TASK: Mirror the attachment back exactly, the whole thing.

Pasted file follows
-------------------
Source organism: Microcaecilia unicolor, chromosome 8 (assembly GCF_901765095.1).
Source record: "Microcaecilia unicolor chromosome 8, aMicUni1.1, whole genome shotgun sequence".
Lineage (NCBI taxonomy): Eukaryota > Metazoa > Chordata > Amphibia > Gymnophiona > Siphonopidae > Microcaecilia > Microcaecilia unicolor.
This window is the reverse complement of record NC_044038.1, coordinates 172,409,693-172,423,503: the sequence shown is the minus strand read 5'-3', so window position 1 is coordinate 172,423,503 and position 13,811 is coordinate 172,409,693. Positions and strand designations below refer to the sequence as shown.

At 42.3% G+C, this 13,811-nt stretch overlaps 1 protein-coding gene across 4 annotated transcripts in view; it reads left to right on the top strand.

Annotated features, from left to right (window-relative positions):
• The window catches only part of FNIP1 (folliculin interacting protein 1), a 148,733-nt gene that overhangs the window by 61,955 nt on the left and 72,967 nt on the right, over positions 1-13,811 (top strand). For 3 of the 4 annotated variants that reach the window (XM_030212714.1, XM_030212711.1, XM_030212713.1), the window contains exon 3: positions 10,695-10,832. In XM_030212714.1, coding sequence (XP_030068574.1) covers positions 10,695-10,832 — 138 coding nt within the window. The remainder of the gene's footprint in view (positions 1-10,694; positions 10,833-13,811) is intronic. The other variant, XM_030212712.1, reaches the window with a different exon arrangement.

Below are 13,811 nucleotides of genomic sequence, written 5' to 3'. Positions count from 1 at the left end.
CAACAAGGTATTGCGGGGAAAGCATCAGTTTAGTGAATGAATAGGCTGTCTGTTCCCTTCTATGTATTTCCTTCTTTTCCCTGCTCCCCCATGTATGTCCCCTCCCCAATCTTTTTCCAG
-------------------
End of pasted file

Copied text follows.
Source organism: Microcaecilia unicolor, chromosome 8 (assembly GCF_901765095.1).
Source record: "Microcaecilia unicolor chromosome 8, aMicUni1.1, whole genome shotgun sequence".
Lineage (NCBI taxonomy): Eukaryota > Metazoa > Chordata > Amphibia > Gymnophiona > Siphonopidae > Microcaecilia > Microcaecilia unicolor.
This window is the reverse complement of record NC_044038.1, coordinates 172,409,693-172,423,503: the sequence shown is the minus strand read 5'-3', so window position 1 is coordinate 172,423,503 and position 13,811 is coordinate 172,409,693. Positions and strand designations below refer to the sequence as shown.

At 42.3% G+C, this 13,811-nt stretch overlaps 1 protein-coding gene across 4 annotated transcripts in view; it reads left to right on the top strand.

Annotated features, from left to right (window-relative positions):
• The window catches only part of FNIP1 (folliculin interacting protein 1), a 148,733-nt gene that overhangs the window by 61,955 nt on the left and 72,967 nt on the right, over positions 1-13,811 (top strand). For 3 of the 4 annotated variants that reach the window (XM_030212714.1, XM_030212711.1, XM_030212713.1), the window contains exon 3: positions 10,695-10,832. In XM_030212714.1, coding sequence (XP_030068574.1) covers positions 10,695-10,832 — 138 coding nt within the window. The remainder of the gene's footprint in view (positions 1-10,694; positions 10,833-13,811) is intronic. The other variant, XM_030212712.1, reaches the window with a different exon arrangement.

Below are 13,811 nucleotides of genomic sequence, written 5' to 3'. Positions count from 1 at the left end.
CAACAAGGTATTGCGGGGAAAGCATCAGTTTAGTGAATGAATAGGCTGTCTGTTCCCTTCTATGTATTTCCTTCTTTTCCCTGCTCCCCCATGTATGTCCCCTCCCCAATCTTTTTCCAG